According to United States law, the White House is obliged to respond to petitions which gain more than 100,000 signatures within just 30 days, and with 177,784 signatures currently appealing for Bieber’s deportation, the matter will have to be considered by the government.

The petition was kick-started following Bieber’s arrest for drink-driving and other offences in Miami last week and support has only grown stronger after the singer was arrested again yesterday for assaulting a limousine driver in Toronto.

And while the petition was posted to the government’s ‘We The People’ platform, citing that Bieber ‘is not only threatening the safety of our people but he is also a terrible influence on our nation’s youth’, it is unlikely the singer will have his green card 
revoked by the Obama administration.

DUIs and drag-racing are not deportable offenses, and although immigration visas can be revoked in the event of violent crime, yesterday’s limousine incident took place in Canada.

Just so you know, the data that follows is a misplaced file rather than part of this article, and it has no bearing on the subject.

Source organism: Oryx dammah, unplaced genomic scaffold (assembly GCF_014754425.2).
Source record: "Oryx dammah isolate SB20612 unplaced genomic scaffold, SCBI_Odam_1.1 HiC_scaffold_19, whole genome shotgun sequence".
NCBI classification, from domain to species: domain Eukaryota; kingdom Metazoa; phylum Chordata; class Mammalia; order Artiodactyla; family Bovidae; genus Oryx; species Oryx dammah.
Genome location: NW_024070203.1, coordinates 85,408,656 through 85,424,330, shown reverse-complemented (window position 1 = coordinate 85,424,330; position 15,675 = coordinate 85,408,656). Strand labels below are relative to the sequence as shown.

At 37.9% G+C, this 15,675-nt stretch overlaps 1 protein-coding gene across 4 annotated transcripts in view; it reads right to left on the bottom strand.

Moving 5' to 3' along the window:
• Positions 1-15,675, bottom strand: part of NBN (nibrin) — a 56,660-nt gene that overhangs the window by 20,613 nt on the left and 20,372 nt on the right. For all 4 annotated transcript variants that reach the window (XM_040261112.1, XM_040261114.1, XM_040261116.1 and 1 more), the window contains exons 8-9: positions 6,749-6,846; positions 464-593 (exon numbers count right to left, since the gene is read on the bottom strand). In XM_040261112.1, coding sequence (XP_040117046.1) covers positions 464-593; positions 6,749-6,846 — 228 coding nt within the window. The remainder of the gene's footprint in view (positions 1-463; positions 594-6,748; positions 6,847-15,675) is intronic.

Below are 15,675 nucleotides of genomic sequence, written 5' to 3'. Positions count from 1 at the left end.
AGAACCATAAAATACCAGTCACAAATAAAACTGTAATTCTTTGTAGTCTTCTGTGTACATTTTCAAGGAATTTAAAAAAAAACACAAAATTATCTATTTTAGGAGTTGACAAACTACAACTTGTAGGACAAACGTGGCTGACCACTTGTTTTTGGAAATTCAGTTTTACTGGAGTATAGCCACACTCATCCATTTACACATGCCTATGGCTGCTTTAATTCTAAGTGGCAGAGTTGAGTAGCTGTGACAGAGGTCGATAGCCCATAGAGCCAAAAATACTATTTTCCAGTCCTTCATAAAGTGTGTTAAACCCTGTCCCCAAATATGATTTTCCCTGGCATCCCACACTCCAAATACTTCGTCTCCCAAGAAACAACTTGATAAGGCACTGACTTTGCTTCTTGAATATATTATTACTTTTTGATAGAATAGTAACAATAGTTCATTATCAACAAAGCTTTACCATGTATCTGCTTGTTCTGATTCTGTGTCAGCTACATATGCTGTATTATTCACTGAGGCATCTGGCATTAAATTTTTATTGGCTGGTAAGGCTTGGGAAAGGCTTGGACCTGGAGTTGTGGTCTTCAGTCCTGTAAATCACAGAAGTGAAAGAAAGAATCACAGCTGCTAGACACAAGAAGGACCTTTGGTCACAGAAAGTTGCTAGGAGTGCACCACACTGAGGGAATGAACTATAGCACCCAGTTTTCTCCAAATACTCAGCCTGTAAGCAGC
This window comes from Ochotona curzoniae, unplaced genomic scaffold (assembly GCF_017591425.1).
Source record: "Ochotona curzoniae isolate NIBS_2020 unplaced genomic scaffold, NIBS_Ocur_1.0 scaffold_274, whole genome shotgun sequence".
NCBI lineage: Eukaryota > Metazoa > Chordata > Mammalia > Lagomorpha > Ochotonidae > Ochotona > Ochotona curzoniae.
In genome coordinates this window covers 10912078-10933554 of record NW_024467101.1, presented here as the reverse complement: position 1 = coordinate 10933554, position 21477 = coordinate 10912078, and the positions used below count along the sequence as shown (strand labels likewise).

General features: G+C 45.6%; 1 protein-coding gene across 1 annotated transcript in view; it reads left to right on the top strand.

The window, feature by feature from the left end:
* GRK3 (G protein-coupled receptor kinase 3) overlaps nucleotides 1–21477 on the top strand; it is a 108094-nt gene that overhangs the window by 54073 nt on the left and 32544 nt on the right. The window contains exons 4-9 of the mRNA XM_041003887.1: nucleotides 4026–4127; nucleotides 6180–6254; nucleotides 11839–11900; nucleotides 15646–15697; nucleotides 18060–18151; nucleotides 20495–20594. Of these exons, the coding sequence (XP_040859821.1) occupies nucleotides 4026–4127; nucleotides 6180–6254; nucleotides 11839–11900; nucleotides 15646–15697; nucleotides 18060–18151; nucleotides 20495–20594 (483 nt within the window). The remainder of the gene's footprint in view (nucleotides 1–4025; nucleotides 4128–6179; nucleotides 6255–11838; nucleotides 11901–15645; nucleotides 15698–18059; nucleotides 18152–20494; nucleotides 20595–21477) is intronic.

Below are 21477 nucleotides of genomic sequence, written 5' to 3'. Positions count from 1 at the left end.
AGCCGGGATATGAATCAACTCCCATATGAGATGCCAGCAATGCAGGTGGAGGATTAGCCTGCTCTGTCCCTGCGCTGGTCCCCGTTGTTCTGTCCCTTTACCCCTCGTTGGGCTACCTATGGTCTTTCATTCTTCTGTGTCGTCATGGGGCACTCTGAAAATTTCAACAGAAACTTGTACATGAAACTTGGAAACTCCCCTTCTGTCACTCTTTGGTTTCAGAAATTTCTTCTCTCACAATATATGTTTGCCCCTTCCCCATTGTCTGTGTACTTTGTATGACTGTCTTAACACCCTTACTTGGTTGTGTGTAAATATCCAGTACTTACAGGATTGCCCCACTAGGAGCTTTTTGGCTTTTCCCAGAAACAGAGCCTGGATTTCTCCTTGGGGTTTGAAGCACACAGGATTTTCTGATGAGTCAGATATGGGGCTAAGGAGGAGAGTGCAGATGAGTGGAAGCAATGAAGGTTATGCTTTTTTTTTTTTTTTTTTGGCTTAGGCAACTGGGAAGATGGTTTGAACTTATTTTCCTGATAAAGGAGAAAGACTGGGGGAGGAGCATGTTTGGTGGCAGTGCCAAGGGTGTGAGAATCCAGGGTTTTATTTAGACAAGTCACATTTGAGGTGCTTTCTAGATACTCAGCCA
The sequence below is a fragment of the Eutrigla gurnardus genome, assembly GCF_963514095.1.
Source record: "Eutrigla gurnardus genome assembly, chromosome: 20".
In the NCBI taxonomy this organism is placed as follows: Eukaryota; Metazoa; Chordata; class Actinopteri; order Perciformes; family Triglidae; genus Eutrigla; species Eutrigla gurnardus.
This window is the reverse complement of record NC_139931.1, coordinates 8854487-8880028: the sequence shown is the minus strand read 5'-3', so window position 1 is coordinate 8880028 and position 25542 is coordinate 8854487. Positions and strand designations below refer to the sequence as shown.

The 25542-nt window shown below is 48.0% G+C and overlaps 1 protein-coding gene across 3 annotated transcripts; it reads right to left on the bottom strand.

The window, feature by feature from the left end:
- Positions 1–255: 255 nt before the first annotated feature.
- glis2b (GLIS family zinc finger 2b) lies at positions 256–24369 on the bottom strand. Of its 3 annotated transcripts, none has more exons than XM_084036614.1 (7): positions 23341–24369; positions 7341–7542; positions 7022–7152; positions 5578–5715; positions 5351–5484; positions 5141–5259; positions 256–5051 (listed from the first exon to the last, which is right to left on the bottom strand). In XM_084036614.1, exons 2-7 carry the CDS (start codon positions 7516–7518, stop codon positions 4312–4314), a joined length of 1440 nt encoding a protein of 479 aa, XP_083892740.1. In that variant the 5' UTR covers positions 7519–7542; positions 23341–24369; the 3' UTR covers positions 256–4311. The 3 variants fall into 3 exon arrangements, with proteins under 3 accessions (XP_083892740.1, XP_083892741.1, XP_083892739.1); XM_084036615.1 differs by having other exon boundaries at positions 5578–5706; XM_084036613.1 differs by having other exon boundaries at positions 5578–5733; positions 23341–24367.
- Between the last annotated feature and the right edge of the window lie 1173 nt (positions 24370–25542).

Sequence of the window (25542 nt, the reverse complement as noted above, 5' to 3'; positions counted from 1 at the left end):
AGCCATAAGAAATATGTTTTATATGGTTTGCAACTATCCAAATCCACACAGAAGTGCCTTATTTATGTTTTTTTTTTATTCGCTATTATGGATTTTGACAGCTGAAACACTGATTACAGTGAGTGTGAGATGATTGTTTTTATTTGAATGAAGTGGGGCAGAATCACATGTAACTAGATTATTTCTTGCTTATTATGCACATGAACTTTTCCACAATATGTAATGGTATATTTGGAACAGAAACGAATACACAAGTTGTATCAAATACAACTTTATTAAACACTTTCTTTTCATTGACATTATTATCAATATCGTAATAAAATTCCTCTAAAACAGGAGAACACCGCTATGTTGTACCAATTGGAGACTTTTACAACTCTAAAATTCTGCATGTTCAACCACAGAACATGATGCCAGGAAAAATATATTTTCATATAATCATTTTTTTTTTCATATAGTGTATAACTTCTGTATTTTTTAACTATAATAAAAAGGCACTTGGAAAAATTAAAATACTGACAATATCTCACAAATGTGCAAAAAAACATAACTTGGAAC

Meanwhile, as the anti-Bieber petition is fast gaining momentum, a rival petition calling for the singer to stay in the United States has not been anywhere near as successful, gathering only 2,500 signatures at this point.

Last year, UK journalist and chat show host Piers Morgan was the subject of the same petition after 109,000 supporters called him the most unpopular person living in America and demanded his deportation.

Other pop culture petitions asking for government intervention have included calls for the construction of a Death Star (to which the White House responded: “The Administration does not support blowing up planets”) and calls to cancel Jimmy Kimmel Live! after what was considered an offensive segment on the show.

Bieber’s criminal proceedings will take place on Valentine’s Day, February 14, and his brand new video for the single Confident debuts on Vevo and YouTube today.

Image credit: Getty